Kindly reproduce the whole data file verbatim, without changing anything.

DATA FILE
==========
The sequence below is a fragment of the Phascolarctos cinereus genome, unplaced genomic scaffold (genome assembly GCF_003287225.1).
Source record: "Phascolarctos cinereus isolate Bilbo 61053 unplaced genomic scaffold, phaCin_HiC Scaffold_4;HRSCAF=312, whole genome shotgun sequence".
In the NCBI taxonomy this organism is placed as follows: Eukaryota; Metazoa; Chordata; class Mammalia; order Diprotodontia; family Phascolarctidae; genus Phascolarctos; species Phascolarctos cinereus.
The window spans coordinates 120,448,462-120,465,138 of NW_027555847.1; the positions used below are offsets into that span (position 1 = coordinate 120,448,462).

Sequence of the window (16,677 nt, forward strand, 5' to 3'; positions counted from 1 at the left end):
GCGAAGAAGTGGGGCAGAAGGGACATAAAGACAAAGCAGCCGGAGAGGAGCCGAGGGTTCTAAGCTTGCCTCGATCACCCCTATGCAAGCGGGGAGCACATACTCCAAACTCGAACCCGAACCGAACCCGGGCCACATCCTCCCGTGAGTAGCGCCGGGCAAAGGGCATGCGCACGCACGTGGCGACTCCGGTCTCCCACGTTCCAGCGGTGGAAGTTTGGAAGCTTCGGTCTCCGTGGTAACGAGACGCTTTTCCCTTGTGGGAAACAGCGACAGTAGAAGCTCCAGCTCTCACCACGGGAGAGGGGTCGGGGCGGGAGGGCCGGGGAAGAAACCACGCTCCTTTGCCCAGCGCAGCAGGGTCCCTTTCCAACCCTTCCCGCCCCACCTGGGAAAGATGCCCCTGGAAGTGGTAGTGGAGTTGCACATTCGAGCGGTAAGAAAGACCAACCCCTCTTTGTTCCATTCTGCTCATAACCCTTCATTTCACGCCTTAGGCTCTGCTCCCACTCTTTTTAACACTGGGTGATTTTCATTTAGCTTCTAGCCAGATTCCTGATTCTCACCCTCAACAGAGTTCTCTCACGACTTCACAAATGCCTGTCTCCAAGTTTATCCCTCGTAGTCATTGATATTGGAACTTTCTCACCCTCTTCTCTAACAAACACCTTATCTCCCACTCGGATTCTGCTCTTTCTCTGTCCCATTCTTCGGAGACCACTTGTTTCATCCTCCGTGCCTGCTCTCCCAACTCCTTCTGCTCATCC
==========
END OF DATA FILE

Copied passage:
The sequence below is a fragment of the Phascolarctos cinereus genome, unplaced genomic scaffold (genome assembly GCF_003287225.1).
Source record: "Phascolarctos cinereus isolate Bilbo 61053 unplaced genomic scaffold, phaCin_HiC Scaffold_4;HRSCAF=312, whole genome shotgun sequence".
In the NCBI taxonomy this organism is placed as follows: Eukaryota; Metazoa; Chordata; class Mammalia; order Diprotodontia; family Phascolarctidae; genus Phascolarctos; species Phascolarctos cinereus.
The window spans coordinates 120,448,462-120,465,138 of NW_027555847.1; the positions used below are offsets into that span (position 1 = coordinate 120,448,462).

Sequence of the window (16,677 nt, forward strand, 5' to 3'; positions counted from 1 at the left end):
GCGAAGAAGTGGGGCAGAAGGGACATAAAGACAAAGCAGCCGGAGAGGAGCCGAGGGTTCTAAGCTTGCCTCGATCACCCCTATGCAAGCGGGGAGCACATACTCCAAACTCGAACCCGAACCGAACCCGGGCCACATCCTCCCGTGAGTAGCGCCGGGCAAAGGGCATGCGCACGCACGTGGCGACTCCGGTCTCCCACGTTCCAGCGGTGGAAGTTTGGAAGCTTCGGTCTCCGTGGTAACGAGACGCTTTTCCCTTGTGGGAAACAGCGACAGTAGAAGCTCCAGCTCTCACCACGGGAGAGGGGTCGGGGCGGGAGGGCCGGGGAAGAAACCACGCTCCTTTGCCCAGCGCAGCAGGGTCCCTTTCCAACCCTTCCCGCCCCACCTGGGAAAGATGCCCCTGGAAGTGGTAGTGGAGTTGCACATTCGAGCGGTAAGAAAGACCAACCCCTCTTTGTTCCATTCTGCTCATAACCCTTCATTTCACGCCTTAGGCTCTGCTCCCACTCTTTTTAACACTGGGTGATTTTCATTTAGCTTCTAGCCAGATTCCTGATTCTCACCCTCAACAGAGTTCTCTCACGACTTCACAAATGCCTGTCTCCAAGTTTATCCCTCGTAGTCATTGATATTGGAACTTTCTCACCCTCTTCTCTAACAAACACCTTATCTCCCACTCGGATTCTGCTCTTTCTCTGTCCCATTCTTCGGAGACCACTTGTTTCATCCTCCGTGCCTGCTCTCCCAACTCCTTCTGCTCATCC